Chapter 60620380

See chapter in newspaper

Chapter NumberVI
Chapter Title
Chapter Urlhttp://nla.gov.au/nla.news-article60620380
Full Date1884-06-02
Page Number90
Corrections0
Word Count1221
IllustratedN
Last Corrected0000-00-00
Newspaper TitleThe Australasian Sketcher with Pen and Pencil (Melbourne, Vic. : 1873 - 1889)
Trove TitleCrowned with Good
article text

CHAPTER VI. '::t

.... A few hours later two figures on horseback might be seen noiselessly cantering over the smooth turf at the side of the road, far in the rear of the homeward-bound picnic party, and going in the opposite direction. ' Keep up your courage, Miss Marriner,'

said Captain Merton to his pale and silent companion, though himself evidently sufficiently nervous and flurried. ' This is the road, to the left. It is fortunate the ground is so dry that no hoof-marks can possibly be traced. It's rather slippery, though. I needn't tell such a good horsewoman as yourself to take care,' he added, gazing with admiration at Gertrude's graceful figure, straight and lithe, beaide him. 'How dark it is under these trees !' said the girl with a shiver. 'Have we much further to go, Captain Merton?' ' We shall very soon be there now, Miss Marriner — in fact (looking at his watch) we ought to be up with him now. But, you see, lie may have had a dozen things to detain him, and it's a good way round to this point from Dunesk — besides, part of the road is nothing but pig-tracks through the bush. No fear of him being traced, or you either for that matter. Hullo !' sud denly cried the captnin, ' If that isn't Lindsay's horse I don't recognise what was once my own. Here we are, Lindsay, all The figure emerging from the evening gloom was indeed that of Lionel. He quickened the pace of his horse, and was soon at their side. Gertrude scarcely dared to look at him, and the voice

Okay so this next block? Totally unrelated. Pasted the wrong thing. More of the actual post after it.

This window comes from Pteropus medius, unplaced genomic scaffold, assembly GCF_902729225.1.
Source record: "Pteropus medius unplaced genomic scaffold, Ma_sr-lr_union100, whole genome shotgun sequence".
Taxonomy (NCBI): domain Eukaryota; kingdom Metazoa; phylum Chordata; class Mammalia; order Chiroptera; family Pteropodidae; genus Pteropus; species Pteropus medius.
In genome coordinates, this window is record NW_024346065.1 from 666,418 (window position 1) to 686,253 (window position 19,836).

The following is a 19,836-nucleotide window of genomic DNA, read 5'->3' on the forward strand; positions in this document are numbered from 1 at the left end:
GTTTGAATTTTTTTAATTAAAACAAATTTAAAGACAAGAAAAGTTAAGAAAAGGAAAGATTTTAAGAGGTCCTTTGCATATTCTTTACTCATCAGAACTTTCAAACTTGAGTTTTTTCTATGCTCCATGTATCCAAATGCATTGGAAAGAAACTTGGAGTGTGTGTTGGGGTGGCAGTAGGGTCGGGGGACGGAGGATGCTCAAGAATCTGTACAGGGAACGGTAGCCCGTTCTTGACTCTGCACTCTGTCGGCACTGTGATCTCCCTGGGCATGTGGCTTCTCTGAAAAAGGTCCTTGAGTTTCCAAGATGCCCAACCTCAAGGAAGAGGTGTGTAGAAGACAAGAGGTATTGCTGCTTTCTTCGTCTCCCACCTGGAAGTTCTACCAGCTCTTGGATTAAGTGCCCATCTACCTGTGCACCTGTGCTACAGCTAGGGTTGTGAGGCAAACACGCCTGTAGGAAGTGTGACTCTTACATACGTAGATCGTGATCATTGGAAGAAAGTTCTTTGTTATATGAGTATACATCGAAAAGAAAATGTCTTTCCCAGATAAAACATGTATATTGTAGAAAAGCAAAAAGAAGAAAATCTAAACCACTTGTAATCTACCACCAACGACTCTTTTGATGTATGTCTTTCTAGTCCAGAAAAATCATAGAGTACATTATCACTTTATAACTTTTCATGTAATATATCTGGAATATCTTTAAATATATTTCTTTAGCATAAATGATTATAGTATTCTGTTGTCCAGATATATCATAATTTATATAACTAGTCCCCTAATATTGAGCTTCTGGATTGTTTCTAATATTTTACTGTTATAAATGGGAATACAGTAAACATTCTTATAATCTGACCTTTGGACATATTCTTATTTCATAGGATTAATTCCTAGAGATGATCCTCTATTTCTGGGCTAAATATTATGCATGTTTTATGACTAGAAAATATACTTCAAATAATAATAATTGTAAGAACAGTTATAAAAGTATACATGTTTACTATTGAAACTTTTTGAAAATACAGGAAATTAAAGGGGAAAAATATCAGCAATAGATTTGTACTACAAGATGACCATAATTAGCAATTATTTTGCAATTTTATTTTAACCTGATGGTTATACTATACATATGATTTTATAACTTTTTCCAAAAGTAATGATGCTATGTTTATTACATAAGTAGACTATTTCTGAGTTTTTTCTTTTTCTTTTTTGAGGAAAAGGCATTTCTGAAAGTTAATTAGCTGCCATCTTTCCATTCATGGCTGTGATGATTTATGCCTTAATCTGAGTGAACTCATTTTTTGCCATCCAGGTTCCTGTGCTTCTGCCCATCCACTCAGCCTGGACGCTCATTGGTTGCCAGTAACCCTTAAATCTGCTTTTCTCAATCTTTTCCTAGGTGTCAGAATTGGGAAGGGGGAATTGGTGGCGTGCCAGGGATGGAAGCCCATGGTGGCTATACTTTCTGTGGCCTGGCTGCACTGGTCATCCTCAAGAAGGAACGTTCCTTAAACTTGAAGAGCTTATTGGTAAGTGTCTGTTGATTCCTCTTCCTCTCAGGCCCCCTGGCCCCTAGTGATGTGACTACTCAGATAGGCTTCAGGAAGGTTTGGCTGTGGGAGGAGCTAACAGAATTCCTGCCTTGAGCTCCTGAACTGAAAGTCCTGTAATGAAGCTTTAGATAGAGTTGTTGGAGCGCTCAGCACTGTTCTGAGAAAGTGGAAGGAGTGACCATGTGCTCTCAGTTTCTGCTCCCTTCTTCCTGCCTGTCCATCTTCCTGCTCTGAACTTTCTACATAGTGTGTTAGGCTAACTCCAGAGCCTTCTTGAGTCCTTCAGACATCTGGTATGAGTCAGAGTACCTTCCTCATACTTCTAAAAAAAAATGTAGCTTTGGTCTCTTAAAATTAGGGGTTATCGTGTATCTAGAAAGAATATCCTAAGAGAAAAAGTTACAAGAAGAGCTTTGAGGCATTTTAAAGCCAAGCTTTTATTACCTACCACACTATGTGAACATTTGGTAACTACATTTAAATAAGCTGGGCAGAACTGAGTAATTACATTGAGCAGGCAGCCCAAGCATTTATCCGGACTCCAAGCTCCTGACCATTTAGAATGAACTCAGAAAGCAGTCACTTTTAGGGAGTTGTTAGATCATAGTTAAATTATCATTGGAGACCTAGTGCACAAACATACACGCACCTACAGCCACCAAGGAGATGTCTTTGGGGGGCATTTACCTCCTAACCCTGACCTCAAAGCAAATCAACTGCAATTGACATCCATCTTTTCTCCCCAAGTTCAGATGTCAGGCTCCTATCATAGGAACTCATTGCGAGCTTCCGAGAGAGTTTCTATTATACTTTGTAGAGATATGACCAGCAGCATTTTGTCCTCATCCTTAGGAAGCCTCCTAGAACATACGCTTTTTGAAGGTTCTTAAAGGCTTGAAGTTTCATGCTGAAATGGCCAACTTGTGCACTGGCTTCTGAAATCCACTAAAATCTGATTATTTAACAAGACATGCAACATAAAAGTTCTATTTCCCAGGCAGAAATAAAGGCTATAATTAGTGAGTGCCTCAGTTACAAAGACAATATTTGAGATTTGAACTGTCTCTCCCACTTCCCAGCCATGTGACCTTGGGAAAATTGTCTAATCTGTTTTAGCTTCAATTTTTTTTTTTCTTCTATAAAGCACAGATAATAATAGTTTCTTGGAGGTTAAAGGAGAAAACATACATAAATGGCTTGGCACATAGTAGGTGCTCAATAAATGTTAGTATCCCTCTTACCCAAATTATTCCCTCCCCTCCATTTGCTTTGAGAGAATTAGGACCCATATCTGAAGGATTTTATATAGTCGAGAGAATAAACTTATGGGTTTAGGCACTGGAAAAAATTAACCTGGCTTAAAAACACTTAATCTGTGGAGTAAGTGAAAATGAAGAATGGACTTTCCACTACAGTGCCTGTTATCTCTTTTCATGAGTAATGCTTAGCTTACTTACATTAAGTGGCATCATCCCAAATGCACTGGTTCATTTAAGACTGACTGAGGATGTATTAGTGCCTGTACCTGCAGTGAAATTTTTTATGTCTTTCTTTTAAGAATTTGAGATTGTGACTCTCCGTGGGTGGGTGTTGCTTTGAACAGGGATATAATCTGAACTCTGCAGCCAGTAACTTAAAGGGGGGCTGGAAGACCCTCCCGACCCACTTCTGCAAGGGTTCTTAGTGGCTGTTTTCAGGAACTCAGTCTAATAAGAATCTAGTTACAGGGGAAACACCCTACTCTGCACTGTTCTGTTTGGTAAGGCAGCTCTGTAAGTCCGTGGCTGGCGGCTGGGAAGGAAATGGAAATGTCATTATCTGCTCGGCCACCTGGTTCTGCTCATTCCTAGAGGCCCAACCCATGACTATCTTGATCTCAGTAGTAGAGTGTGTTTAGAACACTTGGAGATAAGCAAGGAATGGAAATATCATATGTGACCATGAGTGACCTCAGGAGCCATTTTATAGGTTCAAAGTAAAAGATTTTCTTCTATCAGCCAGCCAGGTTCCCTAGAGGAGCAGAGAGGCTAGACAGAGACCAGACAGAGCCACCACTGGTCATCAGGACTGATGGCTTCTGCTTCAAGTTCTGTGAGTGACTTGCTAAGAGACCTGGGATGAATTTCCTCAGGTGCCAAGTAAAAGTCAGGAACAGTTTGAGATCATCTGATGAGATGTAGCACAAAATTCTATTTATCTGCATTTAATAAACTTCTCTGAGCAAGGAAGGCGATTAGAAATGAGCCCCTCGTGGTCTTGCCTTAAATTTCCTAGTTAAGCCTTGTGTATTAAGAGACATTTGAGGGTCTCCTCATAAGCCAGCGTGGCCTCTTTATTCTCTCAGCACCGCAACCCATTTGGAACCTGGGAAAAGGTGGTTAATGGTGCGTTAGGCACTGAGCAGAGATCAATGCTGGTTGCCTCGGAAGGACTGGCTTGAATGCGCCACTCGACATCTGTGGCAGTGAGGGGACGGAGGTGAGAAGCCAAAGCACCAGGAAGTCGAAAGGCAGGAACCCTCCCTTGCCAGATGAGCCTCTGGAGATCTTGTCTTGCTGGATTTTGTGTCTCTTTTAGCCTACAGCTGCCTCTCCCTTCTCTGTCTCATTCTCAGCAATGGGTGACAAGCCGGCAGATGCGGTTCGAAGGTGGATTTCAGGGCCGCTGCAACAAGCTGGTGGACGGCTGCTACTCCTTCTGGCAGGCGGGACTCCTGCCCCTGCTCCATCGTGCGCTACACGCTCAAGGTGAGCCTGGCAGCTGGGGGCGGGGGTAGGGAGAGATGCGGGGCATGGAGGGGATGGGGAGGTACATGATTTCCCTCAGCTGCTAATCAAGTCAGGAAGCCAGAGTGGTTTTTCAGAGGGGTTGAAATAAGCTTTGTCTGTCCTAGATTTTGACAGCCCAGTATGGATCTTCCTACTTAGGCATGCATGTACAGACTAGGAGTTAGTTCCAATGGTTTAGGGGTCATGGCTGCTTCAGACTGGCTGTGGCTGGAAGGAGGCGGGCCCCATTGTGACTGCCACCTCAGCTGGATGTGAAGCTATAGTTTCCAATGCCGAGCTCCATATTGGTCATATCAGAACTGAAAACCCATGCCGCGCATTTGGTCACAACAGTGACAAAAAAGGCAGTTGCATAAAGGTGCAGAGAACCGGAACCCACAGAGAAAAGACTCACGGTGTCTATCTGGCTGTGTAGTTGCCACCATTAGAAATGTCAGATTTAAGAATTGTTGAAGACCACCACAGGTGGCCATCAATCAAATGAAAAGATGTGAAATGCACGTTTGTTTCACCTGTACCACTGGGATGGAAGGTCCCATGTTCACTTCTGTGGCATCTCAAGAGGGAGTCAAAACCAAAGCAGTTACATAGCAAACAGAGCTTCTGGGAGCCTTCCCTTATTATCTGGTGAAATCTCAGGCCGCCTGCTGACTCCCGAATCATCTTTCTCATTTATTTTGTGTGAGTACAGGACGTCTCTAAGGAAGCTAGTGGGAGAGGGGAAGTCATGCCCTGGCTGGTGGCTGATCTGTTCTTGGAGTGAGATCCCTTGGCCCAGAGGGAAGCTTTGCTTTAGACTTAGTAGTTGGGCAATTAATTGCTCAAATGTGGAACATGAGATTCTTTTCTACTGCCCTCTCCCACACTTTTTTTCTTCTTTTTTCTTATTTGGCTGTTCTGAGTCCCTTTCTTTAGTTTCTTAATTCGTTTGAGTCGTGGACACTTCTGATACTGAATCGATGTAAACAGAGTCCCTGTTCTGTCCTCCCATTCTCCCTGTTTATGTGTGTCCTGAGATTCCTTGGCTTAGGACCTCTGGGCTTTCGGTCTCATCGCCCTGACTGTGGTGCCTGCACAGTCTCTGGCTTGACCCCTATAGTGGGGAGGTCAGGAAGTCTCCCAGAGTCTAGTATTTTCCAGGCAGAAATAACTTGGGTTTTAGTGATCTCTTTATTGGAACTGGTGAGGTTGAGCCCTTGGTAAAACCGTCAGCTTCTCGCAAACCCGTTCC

In which she tried to utter a few words of thanks and farewell to the captain was broken by sobs. He pressed her hand re assuringly, and, with a hastily-expressed hope for their happiness, 'tumed^his:hbrse's;,h'ead'an-i cantered away. : Left alone, the two gazed at his retreating figure in silence, : arid when horse and rider had disappeared . they also turned, and rode on' in the direction from which Lionel had come, still with out uttering a word. Once Gertrude glanced at Lionel's face; But the expression it bore deterred her from speaking. At last, however, she could bear the grim stillnessof the darkening wood land no longer, and. she leaned forward until her hand reached Lionel's arm. ' ? ' '? Speak to me,' she whispered from between her. pale lips. The pathetic look,, the timid touch of her little hand, rorised him . at once. As if freed from some spell, he started, and reined in his horse.' ' ? ' ' , ' - - : ? ' Well, little one, what shall I say to you for your bravery and ( goodness? You do not know what it has saved me from, my 'Lionel,' she answered, sadly ; 'we have done very; wrong. I will not allow myself to regret what lias passed, now that it cannot be undone, but I have a presentiment that some deeper trouble will come of this than merely the humiliation of running, away, or even the loss of friends.' , :: , . Heturned his face from her that she might not see the sudden pallor that came over it. ' ;' 'Don't let us talk of that, darling,' he' said at last, very tenderly. 'You know you promised not -to regret what has passed, so you must not brood upon it in this way. Now, we will say no more about it just at present. Let .us 'get on a little faster. Did you understand my scribble?' , ' Yes,' she answered; with a faint smile. ??''.''? 'I was afraid it was quite unintelligible— I wrote it in such haste, and so much agitation. I thought, for many reasons, that it was best to take Merton into my confidence. , He is a connexion of mine, you know ; I believe he was a* good deal attached to you, Gertrude,, but I knew a way to bring out what little of chivalry is in his nature, and he has behaved very well — far better than could have been expected from a fellow with such a mother. They — 'he and his mother, I mean — are leaving for Australia soon. But in any case I have no fear that he will turn informer. Besides, there really was no other man I could have asked to help me.' ' No,' said Gertrude, mechanically. 'I am sure you must be anxious — are you not? — to learn what I have decided upon doing,' continued Lionel; then, without waiting for a reply, he went on hurriedly :— 'I have arranged everything as safely and comfortably as I could in the time ; but I am afraid, darling, you will have to ride a very long distance to-night — far into the bush. I am armed, you see, in case of emergency ;' and he drew a pistol from his coat 'pocket. 'I have settled with some people who have a little land about two miles on the other side of Hawk's Rock to take you in for a little while. You are expected to-night, and when I4 have seen you sately there I shall ride further, and camp out in' the bush. In the morning you must join me, and we can ride onto another place where there is a Church of England minister. So, you see, the way is smooth before us. 'I am going to buy a farm, and after we are married we shall go to live upon it. We may have a taste of hard times if I do not begin to realise mucn before the ready money I have is exhausted, but you won't mind that, Gertrude, will you ?' 'Lionel,' said Gertrude, interrupting him as if she had not heeded what he was saying, 'I am afraid I have done wrong, but I must tell you — I wrote to my aunt, Buying what we were .about to do, and telling her that your father' — ' What !' he exclaimed abruptly, ' you told her we — but never mind. They would know it soon enough when they found we had disappeared. My father knows I loved you long ago. Don't trouble about it, my Gertrude. Before they are thinking of making inquiries, if ever they do so, we shall be far enough from everyone .who could harm us, living under a name they would never trace us by. Cheer up, little one ; all will be well yet! See.' he added, laughingly, we may exult, because we are out f of the wood !' And' as they emerged from the gloom of the trees/ on to a wide stretch of common the moon rose from a bank off clouds, pouring her pale light upon the scene and upon the twq. figures, casting long, weird shadows beside their track. V The sighing night-wind followed them, and Gertrude almost\ fancied she heard a murmur in its chill breath — 'Turnback, it is not yet too late !' But she only shuddered, and rode on by the side of the man who was to make for her the. happiness or the misery of her young life. ? - ? ? ?